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semble.’ Swift also states that he partly broke off his habits of drinking, but did not refrain from ‘other liberties.’ The account is sufficiently confirmed by many passages in the ‘Journal to Stella.’ The ‘Brothers Club,’ founded by him in June 1711, was intended to bring together the leading politicians and authors, and to direct the patronage of literature (Journal to Stella, 21 June 1711, and St. John's letter to Orrery, 12 June), and rivalled the Whig Kit-cat Club. It became, however, chiefly political and convivial. Lady Bolingbroke appears to have been attached to her husband in spite of many wrongs, and was pitied and liked by Swift (see, e.g., Journal of 10 April 1711). They set up together in a new house at Golden Square, then the most fashionable part of the town, at the end of 1711. He spent his holidays with her at Bucklebury, where he indulged in hunting, knew all his hounds by name, and smoked and drank with the country squires (Journal to Stella, 4 and 5 Aug. 1711, and Swift to Bolingbroke, 14 Sept. 1714). They were never formally separated, though Bolingbroke's misconduct was flagrant (see Wentworth Papers, 1883, pp. 294, 395). Macknight's assertion that Bolingbroke had a ‘separate establishment’ at Ashdown Park is a mistake. He was at Ashdown Park, in the neighbourhood of Bucklebury, for a few days' hunting in October (Corresp. iv. 318, &c.), but his time was passed between London and Windsor. Lady Bolingbroke's letter in August is a playful reference to her being ‘discarded’ by Oxford, not by Bolingbroke. Voltaire is responsible for the story of the woman who said upon his taking office, ‘Seven thousand guineas a year, my girls, and all for us!’ (Works, 1819, &c. lvii. 273). Upon his dismissal Bolingbroke retired to Bucklebury. His papers had been seized, and a pamphlet called ‘The Secret History of the White Staff,’ said to have been written by Defoe at Oxford's instigation, endeavoured to show that Bolingbroke's high-handed policy was leading him to the Jacobites, and that Oxford had done his best to resist. A pamphlet in answer has been attributed to Bolingbroke. The new parliament was controlled by the whigs. Bolingbroke, on the motion for an answer to the king's speech, spoke against a passage reflecting upon the queen's ministers (22 March). He was defeated by 66 to 33, and in the House of Commons an address prepared by Walpole announced that an attack was to be made upon the authors of the treaty. Bolingbroke showed himself at Drury Lane, and bespoke a play, but instantly set out for Dover. Thence (27 March) he wrote a letter to his friend, Lord Lansdowne (reprinted in Somers Tracts, vol. xiii.), and passed over to Calais in disguise. The letter, which was shown about, protested his innocence, but said that he knew of a design to ‘pursue him to the scaffold.’ Marlborough seems to have given him a hint to fly, though he denies, in the letter to Sir W. Wyndham, that he was moved by Marlborough's ‘artifices.’ He ‘knew him too well.’ Bolingbroke says in the same place that one motive was his hatred for Oxford, whom he would not consult even for their common defence. If he supposed Oxford to have inspired the ‘Secret History,’ he might probably infer that his old colleague was ready to make peace by betraying him. Meanwhile a ‘committee of secrecy’ was appointed, and made its report, through Walpole, on 9 June. A motion for his impeachment was unanimously carried (10 June). An act of attainder, unless he should surrender by 10 Sept., was passed on 18 Aug., and his name, with that of the Duke of Ormonde, was erased from the roll of peers on 14 Sept. (Parl. Hist. vii. 66, 143, 214).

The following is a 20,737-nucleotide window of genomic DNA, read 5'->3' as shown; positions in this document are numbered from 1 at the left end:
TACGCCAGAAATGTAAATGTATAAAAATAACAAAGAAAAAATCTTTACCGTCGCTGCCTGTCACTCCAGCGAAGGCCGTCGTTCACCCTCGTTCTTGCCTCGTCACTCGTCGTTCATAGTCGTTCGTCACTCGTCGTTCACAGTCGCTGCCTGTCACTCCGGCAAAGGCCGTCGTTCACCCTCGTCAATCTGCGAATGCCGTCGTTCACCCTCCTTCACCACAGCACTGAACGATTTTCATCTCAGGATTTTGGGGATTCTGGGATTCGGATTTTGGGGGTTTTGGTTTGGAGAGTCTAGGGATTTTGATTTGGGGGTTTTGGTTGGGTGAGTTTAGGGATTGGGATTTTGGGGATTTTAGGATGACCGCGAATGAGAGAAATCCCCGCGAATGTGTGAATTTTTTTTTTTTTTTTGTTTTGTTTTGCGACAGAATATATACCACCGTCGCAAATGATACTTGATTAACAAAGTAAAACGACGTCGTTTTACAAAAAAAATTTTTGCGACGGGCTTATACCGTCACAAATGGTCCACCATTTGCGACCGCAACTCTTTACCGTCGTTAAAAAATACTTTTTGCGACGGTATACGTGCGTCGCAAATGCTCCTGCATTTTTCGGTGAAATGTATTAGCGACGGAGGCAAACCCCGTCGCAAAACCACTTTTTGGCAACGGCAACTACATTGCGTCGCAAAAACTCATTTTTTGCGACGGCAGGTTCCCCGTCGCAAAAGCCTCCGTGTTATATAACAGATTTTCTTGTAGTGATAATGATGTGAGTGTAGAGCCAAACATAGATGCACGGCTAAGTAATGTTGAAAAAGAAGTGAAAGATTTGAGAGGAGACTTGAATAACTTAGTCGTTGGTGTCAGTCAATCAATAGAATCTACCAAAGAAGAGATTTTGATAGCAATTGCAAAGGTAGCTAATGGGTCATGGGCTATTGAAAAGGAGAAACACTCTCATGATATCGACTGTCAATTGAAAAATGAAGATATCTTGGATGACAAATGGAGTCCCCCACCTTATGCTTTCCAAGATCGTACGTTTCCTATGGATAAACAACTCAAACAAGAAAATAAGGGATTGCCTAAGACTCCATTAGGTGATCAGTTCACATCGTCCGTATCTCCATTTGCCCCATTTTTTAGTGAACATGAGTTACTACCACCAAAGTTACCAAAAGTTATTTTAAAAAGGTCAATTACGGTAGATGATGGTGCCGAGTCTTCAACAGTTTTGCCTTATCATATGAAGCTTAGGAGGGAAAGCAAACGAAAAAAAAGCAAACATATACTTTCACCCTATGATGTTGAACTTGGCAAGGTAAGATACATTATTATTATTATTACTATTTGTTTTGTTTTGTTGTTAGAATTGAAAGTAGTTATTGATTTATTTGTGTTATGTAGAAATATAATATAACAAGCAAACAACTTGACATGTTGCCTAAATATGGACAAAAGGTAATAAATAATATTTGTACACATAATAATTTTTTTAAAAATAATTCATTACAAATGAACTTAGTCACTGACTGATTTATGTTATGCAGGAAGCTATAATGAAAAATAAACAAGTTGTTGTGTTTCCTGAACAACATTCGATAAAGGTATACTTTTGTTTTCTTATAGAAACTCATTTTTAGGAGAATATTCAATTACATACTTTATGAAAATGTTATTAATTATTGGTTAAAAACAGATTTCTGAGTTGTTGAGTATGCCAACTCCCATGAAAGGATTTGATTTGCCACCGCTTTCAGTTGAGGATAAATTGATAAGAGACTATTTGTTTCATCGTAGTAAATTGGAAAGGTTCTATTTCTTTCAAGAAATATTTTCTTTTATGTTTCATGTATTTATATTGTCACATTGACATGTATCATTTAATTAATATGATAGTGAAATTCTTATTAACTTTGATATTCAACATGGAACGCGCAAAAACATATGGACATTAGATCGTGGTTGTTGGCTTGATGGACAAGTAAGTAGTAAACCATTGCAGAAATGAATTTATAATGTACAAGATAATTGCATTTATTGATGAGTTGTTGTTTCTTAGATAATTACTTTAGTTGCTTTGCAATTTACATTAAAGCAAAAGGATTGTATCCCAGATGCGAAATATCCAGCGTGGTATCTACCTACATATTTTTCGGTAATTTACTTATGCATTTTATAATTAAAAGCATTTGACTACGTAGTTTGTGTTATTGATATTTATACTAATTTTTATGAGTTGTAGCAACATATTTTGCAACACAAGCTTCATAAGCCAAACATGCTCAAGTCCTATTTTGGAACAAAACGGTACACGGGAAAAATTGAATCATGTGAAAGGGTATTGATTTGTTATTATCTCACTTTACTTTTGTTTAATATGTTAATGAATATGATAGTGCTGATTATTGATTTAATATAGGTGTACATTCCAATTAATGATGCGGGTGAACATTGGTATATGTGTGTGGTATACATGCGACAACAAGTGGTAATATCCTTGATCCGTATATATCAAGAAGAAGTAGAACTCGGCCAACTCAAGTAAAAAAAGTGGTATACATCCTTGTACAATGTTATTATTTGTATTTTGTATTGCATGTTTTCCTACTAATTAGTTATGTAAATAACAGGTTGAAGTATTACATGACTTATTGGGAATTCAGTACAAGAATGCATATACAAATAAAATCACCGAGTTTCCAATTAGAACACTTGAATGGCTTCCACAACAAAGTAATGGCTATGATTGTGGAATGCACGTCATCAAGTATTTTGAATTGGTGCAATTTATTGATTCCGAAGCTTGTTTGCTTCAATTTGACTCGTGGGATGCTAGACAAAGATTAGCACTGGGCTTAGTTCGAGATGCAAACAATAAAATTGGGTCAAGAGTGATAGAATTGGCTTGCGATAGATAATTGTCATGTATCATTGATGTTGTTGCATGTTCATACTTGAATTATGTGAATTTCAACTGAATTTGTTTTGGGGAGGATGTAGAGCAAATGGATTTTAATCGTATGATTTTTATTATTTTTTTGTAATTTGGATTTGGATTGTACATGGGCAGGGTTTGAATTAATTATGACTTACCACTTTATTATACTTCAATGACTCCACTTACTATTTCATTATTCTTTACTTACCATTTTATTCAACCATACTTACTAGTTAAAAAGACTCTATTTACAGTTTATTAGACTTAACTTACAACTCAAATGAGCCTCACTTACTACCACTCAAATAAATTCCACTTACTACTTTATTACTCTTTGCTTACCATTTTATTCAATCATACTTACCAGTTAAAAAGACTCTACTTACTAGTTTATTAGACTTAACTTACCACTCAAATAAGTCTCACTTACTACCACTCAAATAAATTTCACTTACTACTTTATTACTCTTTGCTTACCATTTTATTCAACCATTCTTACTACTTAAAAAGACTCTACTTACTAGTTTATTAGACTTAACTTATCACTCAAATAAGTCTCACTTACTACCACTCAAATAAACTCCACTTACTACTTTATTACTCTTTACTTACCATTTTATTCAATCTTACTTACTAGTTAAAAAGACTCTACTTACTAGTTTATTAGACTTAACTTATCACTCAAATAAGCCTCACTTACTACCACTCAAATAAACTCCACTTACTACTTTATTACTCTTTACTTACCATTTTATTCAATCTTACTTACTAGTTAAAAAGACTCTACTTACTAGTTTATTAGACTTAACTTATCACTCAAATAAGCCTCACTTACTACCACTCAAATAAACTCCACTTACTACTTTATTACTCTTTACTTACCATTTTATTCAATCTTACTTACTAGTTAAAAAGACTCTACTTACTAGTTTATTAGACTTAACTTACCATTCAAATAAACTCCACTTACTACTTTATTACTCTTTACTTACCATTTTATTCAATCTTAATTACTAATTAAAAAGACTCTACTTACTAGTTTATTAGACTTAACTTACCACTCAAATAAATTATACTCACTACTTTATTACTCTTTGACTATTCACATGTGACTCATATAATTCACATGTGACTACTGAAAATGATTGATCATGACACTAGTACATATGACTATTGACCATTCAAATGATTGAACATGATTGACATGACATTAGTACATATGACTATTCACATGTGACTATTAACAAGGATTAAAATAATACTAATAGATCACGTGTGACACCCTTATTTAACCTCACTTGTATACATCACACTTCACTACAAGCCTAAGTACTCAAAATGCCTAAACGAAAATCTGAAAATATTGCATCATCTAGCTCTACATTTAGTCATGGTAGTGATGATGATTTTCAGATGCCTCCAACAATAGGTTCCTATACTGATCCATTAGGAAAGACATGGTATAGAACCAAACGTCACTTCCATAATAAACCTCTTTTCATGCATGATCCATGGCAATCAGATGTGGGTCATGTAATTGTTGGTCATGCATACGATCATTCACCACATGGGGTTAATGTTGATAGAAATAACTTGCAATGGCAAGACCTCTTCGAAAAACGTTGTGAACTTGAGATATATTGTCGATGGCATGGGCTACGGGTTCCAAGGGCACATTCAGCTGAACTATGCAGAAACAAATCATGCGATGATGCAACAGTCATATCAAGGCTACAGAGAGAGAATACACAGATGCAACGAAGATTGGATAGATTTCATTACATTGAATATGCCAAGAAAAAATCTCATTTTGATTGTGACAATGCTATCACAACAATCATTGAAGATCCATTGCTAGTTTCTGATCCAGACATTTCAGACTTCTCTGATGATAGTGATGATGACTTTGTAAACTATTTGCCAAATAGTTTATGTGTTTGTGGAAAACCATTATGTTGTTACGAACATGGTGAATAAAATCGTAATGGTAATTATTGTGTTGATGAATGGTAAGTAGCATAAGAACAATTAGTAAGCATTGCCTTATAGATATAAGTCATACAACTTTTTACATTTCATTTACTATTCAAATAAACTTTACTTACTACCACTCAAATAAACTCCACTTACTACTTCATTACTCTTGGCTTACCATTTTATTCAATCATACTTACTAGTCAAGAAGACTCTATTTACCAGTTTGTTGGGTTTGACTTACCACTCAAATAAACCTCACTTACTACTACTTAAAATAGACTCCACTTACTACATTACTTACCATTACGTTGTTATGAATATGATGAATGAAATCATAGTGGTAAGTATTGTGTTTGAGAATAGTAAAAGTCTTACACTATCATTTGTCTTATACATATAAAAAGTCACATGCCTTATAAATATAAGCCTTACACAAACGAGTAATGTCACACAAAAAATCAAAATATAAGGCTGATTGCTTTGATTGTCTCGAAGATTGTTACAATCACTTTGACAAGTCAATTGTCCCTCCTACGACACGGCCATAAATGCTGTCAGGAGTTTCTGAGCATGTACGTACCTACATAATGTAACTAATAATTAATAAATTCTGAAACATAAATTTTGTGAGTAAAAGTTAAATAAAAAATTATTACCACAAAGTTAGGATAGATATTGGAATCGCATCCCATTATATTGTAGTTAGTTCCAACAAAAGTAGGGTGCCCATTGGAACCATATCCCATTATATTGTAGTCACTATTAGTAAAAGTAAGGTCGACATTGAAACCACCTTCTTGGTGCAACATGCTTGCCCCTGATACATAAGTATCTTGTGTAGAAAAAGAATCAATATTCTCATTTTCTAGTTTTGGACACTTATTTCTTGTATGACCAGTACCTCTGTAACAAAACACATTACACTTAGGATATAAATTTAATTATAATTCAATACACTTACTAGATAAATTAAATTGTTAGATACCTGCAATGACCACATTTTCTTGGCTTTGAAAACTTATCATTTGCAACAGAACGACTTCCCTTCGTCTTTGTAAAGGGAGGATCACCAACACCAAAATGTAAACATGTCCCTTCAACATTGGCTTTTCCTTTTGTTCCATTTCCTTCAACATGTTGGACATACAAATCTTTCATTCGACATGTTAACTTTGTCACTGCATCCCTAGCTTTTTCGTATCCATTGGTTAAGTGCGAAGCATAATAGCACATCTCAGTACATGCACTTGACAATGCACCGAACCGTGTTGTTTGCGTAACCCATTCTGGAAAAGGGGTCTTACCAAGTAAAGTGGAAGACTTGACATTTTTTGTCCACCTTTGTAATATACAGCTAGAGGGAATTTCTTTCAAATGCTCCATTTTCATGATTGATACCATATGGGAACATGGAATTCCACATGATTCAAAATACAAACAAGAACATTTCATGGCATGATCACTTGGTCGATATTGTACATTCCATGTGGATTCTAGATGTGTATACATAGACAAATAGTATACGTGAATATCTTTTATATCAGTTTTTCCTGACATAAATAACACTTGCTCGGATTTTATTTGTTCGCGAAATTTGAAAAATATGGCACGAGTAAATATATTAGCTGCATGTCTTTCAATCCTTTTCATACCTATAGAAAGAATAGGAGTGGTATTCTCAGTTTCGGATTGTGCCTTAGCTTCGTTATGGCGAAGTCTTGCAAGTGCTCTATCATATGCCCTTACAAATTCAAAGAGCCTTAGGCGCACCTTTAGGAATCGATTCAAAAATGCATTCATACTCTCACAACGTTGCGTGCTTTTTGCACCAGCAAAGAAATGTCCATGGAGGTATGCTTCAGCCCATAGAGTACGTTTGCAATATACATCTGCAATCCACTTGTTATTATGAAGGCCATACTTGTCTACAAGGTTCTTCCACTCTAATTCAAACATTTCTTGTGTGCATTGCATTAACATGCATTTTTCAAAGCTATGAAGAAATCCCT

Bolingbroke was warmly received in France. His first step apparently was to tell the English ambassador, Lord Stair, that he intended to retire to an ‘obscure retreat,’ and would make no engagement with the Jacobites (Letters to Stair and Stanhope in Macknight, pp. 451–2). Berwick, however, says (p. 225) that Bolingbroke saw him at once and declared his goodwill, to the Jacobite cause. He retired to Lyons and in July received a messenger from the tories which determined him to have an interview with the Pretender at Commercy. He consented to be James's secretary of state. His first letter in that capacity (Stanhope, History, vol. i. App.) is dated 23 July (12 July O.S.). The bill of attainder, by a reference to which he justifies himself in his letter to Wyndham, was not yet introduced, but his assailants had no doubt sufficiently indicated their intentions.

Bolingbroke was now minister in a mock court, and found it hard, as Stair afterwards told the elder Horace Walpole (3 March 1716), to ‘play his part with a grave enough face.’ It was full of Irish priests, whom he especially despised, and who heartly disliked him, and of refugees cherishing absurd illusions, and as ignorant of England as of Japan. His own account of his conduct is probably correct enough. He thought, he says, that the English people were inclining daily towards Jacobitism. He was, however, fully convinced that a rising would be impracticable unless it were supported by the French. He hoped that Louis XIV, though not likely to intend a new war, might be